Georgia O’Keeffe: Living Modern

Mary and Charlie Babcock Wing Gallery

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Reynolda House Museum of American Art will mark its centennial as an estate and its fiftieth anniversary as a museum with an exciting and timely exhibition of the work of Georgia O’Keeffe. Georgia O’Keeffe: Living Modern explores how the artist’s modern sensibility saturated her art, her life, her homes, and her carefully fashioned public (and private) personas. Reynolda House is one of only three venues to host the exhibition, and the only venue south of New York. 

Georgia O’Keeffe: Living Modern presents a completely new, highly focused, and meticulously researched perspective on the unified modernist aesthetic of O’Keeffe’s dress and art. In addition to a number of carefully chosen paintings by O’Keeffe and photographs of her and her homes by Alfred Stieglitz, Ansel Adams, Todd Webb, Philippe Halsman and others, the exhibition will feature selected items from her personal wardrobe that highlight her preference for compact masses, organic silhouettes, and minimal ornamentation. O’Keeffe considered her clothed body as another canvas on which to proclaim her modernism. Freshly conserved and shown in this exhibition for the first time, her understated and carefully designed garments dating from the 1920s to the 1980s will be presented alongside key paintings and photographs of her at various points in her career. 

The exhibition will be organized to explore key themes that place O’Keeffe’s self-fashioning within the history of artistic identity, women’s culture, and modernist consumer design. It will look at the ways she confronted and incorporated “masculine” austerity in her wardrobe as well as her deep and abiding appreciation for Asian fashion and aesthetics. Of particular interest are the various “uniforms” O’Keeffe invented throughout her life so that she would look distinctive without spending much time planning her ensemble.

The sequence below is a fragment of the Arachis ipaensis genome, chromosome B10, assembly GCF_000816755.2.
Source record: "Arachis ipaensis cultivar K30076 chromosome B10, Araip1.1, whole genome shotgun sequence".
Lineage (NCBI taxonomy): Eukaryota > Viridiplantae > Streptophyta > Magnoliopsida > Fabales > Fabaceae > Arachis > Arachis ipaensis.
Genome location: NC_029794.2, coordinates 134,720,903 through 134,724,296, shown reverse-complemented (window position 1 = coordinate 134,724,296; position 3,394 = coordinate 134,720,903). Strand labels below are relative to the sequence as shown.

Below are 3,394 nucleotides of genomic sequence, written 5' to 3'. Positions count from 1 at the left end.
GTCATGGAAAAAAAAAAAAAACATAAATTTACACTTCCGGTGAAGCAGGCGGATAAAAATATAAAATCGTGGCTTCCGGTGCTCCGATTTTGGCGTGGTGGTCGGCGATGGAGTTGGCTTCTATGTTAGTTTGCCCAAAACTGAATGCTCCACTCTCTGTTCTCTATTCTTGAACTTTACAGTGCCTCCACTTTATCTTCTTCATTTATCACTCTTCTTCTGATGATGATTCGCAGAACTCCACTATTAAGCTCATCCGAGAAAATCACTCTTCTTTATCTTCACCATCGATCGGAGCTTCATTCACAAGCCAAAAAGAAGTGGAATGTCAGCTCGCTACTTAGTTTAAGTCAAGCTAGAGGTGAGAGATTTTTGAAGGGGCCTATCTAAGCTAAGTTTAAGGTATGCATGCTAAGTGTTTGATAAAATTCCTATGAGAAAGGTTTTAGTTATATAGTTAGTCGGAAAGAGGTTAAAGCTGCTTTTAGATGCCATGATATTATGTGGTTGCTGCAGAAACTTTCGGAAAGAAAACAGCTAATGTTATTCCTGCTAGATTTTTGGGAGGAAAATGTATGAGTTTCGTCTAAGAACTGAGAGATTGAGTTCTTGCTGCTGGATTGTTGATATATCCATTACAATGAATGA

In the first two decades of her career, she made black and white her dominant “colors” of dress and her garments were interchangeable; in those same years, she made black and white significant colors in her painting palette and continued to feature them for the rest of her lifetime. When she moved to New Mexico, she enlarged her palette, introducing strong colors in both her everyday dress and paintings. Immersed in the panoramic sea blue skies of the Southwest, and the arid colors of the geographical formations in the desert, she leaned towards blues, pinks, and turquoises. Yet, when professional photographers came from the East coast to picture her, O’Keeffe reverted to her black and white outfits to perpetuate her public persona as a nun-like presence in the American desert. 

This exhibition is organized by the Brooklyn Museum, with guest curator Wanda M. Corn, Robert and Ruth Halperin Professor Emerita in Art History, Stanford University, and made possible by the National Endowment for the Arts.

A fully illustrated catalogue will accompany the exhibition.

Slideshow images:

Alfred Stieglitz (American, 1864–1946). Georgia O’Keeffe, circa 1920–22. Gelatin silver print, 4½ x 3½ in. (11.4 x 9 cm). Georgia O’Keeffe Museum, Santa Fe, N.M.; Gift of The Georgia O’Keeffe Foundation, 2003.01.006. © Georgia O’Keeffe Museum

Georgia O’Keeffe (American, 1887–1986). Blue #2, 1916. Watercolor on paper, 15⅞ x 11 in. (40.3 x 27.8 cm). Brooklyn Museum; Bequest of Mary T. Cockcroft, by exchange, 58.74. (Photo: Sarah DeSantis, Brooklyn Museum)

Georgia O’Keeffe (American, 1887–1986). Pool in the Woods, Lake George, 1922. Pastel on paper, 17 x 27½ in. (43.3 x 69.9 cm). Reynolda House Museum of American Art, Winston-Salem, N.C.; Gift of Barbara B. Millhouse in memory of E. Carter, Nancy Susan Reynolds, and Winifred Babcock, 1984.2.9. Courtesy of Reynolda House Museum of American Art, affiliated with Wake Forest University. © Georgia O’Keeffe Museum/Artists Rights Society (ARS), New York

Georgia O’Keeffe (American, 1887–1986). Ram’s Head, White Hollyhock—Hills (Ram’s Head and White Hollyhock, New Mexico), 1935. Oil on canvas, 30 x 36 in. (76.2 x 91.4 cm). Brooklyn Museum; Bequest of Edith and Milton Lowenthal, 1992.11.28. (Photo: Brooklyn Museum)

Alfred Stieglitz (American, 1864–1946). Georgia O’Keeffe at 291, 1917. Platinum print, 9⅝ x 7⅝ in. (24.3 x 19.4 cm). Georgia O’Keeffe Museum, Santa Fe, N.M.; Gift of The Georgia O’Keeffe Foundation. © Georgia O’Keeffe Museum

Attributed to Georgia O’Keeffe. Blouse, circa early to mid-1930s. White linen. Georgia O’Keeffe Museum, Santa Fe, N.M.; Gift of Juan and Anna Marie Hamilton, 2000.03.0248. (Photo: © Gavin Ashworth)